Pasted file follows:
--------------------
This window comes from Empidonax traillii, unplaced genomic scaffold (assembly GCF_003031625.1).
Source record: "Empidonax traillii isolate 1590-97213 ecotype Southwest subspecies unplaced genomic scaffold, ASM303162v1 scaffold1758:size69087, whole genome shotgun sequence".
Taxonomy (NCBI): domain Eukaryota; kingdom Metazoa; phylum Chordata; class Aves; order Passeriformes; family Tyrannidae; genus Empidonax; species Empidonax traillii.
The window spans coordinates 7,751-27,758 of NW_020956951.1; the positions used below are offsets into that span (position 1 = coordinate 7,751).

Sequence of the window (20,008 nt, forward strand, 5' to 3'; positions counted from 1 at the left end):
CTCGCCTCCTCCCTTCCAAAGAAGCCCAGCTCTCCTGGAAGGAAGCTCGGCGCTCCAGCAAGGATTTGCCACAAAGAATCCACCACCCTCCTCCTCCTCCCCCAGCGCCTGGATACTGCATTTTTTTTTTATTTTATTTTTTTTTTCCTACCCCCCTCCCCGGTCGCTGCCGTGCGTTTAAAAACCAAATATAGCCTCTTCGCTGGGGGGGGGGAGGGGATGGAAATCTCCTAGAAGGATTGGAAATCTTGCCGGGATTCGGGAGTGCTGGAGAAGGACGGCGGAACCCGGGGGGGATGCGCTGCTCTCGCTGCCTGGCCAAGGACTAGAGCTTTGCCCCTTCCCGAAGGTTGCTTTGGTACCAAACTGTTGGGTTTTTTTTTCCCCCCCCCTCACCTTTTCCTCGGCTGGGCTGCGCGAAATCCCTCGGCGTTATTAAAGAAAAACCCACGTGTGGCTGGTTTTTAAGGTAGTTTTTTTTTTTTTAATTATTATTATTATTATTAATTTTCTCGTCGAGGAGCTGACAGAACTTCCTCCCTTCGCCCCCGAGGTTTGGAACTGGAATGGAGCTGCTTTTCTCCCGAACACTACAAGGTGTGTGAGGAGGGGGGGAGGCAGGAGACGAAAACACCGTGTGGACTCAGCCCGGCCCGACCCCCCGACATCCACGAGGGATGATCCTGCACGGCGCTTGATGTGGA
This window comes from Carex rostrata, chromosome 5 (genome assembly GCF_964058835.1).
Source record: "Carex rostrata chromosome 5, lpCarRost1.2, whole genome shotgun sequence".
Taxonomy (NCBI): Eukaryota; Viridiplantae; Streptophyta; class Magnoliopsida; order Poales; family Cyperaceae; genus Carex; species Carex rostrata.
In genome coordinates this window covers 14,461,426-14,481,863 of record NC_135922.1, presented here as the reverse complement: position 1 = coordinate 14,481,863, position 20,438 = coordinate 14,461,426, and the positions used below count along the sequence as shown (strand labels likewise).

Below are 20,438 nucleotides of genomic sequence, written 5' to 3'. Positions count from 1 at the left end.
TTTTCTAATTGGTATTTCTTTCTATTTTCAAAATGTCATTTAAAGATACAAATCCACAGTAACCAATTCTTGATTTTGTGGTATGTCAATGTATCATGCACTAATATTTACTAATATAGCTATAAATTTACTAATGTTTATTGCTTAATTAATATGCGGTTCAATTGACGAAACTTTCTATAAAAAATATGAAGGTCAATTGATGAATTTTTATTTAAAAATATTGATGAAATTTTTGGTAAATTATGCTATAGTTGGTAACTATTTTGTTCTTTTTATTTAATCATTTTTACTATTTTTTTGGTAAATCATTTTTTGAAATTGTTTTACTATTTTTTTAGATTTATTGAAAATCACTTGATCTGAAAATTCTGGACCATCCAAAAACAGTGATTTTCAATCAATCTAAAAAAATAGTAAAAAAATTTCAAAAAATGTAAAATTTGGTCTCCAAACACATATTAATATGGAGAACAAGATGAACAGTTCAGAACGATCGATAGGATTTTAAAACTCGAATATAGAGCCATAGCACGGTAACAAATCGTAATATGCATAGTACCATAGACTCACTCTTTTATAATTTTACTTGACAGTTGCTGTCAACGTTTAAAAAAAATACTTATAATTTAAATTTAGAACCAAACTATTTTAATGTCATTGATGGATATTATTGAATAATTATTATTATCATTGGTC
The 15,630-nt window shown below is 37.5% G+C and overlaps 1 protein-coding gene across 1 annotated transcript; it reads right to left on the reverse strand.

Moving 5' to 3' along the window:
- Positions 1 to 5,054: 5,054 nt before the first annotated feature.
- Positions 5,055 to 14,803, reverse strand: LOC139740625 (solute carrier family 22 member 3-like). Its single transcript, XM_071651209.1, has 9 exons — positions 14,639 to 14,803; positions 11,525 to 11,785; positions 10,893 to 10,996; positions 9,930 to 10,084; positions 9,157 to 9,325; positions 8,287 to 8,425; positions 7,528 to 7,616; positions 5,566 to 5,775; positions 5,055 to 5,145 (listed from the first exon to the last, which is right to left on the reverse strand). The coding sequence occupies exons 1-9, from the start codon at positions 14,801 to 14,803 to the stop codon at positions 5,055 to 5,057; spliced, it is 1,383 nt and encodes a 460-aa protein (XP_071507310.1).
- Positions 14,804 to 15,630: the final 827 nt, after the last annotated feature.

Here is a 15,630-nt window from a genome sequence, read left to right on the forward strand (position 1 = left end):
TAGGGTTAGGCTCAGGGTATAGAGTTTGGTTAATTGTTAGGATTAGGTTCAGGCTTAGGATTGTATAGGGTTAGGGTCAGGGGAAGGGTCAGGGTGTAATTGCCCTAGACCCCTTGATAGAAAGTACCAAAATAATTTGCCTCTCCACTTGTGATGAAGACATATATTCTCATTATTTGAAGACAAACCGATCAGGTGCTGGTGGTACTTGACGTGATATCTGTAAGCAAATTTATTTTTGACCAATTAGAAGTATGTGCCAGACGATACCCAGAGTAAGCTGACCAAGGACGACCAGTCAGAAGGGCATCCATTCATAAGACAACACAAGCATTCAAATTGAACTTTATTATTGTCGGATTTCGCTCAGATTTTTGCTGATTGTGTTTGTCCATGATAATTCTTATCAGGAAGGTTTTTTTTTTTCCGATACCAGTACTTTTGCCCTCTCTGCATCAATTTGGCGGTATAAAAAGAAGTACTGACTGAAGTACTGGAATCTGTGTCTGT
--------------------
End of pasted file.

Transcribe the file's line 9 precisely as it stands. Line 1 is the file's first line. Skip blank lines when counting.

Taxonomy (NCBI): Eukaryota; Viridiplantae; Streptophyta; class Magnoliopsida; order Poales; family Cyperaceae; genus Carex; species Carex rostrata.